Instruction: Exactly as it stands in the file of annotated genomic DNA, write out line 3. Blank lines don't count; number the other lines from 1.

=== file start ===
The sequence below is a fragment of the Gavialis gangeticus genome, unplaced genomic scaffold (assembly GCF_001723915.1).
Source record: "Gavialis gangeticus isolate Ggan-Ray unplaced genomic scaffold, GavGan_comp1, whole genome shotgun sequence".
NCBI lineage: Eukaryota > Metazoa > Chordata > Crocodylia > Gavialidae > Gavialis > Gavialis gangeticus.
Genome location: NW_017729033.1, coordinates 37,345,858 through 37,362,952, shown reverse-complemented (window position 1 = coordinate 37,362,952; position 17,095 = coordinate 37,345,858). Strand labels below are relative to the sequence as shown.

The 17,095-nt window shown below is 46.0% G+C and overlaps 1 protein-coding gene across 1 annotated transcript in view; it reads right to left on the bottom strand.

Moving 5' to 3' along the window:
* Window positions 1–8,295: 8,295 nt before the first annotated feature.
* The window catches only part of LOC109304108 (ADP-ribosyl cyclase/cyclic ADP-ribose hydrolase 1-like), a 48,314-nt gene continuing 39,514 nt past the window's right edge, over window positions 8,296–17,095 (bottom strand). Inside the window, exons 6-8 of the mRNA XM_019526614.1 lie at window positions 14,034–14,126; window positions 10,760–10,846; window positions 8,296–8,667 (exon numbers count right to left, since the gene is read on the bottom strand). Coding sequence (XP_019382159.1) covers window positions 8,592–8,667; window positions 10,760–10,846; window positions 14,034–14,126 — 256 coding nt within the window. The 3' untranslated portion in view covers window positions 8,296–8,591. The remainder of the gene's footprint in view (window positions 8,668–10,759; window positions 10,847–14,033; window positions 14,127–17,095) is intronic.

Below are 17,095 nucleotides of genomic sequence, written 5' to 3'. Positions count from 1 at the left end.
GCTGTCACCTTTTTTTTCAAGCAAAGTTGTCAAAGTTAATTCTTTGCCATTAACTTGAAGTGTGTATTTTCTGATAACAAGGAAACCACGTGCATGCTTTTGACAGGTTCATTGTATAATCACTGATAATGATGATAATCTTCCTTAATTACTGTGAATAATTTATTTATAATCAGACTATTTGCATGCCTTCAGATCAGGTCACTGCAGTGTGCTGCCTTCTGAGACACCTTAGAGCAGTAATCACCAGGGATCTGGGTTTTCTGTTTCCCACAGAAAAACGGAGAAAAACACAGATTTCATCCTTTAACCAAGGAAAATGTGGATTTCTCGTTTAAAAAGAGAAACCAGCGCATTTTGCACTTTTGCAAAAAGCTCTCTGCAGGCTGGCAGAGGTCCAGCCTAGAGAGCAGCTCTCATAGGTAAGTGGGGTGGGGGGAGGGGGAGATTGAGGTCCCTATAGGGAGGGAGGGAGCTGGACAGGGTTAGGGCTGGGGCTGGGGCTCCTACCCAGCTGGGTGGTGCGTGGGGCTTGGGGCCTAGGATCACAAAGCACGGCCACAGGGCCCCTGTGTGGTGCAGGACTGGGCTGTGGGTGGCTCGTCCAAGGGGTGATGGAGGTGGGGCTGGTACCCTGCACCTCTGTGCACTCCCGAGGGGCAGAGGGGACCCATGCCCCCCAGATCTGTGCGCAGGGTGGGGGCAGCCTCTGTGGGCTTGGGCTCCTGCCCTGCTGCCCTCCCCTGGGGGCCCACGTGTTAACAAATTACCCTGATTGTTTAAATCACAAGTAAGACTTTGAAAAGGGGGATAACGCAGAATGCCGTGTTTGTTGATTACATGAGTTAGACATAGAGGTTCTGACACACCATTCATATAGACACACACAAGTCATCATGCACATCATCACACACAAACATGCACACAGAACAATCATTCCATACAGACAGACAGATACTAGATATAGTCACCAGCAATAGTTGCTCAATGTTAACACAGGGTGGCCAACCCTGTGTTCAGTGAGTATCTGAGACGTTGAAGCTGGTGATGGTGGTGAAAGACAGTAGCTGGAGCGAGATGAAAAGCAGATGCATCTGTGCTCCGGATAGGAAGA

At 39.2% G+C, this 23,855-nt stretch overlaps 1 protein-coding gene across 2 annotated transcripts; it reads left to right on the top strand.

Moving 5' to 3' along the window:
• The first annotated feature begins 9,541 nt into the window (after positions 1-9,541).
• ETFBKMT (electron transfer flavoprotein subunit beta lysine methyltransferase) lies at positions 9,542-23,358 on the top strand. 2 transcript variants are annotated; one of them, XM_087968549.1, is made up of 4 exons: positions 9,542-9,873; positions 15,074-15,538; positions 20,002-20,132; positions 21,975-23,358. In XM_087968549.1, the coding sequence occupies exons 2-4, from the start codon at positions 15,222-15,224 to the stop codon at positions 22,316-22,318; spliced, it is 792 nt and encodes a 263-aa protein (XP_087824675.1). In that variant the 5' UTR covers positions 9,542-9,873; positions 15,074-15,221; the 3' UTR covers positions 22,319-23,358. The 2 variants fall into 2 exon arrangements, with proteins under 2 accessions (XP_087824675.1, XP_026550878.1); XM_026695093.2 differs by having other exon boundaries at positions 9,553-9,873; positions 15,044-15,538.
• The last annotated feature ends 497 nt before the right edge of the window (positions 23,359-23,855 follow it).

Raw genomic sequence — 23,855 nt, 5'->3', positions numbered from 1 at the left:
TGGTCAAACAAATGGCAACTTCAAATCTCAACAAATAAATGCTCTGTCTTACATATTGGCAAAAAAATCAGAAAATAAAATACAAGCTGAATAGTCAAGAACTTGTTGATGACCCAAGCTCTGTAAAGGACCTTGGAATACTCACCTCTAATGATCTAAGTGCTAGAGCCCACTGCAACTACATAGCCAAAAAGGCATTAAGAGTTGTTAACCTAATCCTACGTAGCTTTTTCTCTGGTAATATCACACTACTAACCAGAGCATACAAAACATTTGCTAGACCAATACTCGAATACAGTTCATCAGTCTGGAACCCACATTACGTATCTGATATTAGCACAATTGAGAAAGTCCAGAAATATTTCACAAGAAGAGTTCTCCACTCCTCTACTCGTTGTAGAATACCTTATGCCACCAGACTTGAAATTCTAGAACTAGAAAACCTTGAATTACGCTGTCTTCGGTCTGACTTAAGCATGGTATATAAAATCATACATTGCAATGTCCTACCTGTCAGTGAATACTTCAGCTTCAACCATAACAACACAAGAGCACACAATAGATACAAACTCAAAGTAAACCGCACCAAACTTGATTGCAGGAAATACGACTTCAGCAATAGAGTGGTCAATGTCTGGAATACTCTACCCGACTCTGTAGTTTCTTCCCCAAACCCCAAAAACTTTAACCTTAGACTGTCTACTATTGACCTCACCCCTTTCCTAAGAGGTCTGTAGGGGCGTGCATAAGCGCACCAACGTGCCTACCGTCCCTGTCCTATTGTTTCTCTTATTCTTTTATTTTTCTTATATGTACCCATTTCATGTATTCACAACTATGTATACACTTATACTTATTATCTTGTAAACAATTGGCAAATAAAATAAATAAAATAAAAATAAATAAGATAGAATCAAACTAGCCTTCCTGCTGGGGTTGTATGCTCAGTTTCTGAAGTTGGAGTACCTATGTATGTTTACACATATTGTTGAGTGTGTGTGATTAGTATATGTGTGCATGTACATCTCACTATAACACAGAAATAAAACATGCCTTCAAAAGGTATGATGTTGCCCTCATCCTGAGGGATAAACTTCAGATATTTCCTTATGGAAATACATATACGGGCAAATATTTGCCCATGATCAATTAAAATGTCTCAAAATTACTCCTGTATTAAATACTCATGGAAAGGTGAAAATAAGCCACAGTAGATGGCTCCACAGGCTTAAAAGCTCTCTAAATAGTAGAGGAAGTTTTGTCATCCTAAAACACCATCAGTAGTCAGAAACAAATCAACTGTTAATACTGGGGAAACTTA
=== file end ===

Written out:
NCBI lineage: Eukaryota > Metazoa > Chordata > Crocodylia > Gavialidae > Gavialis > Gavialis gangeticus.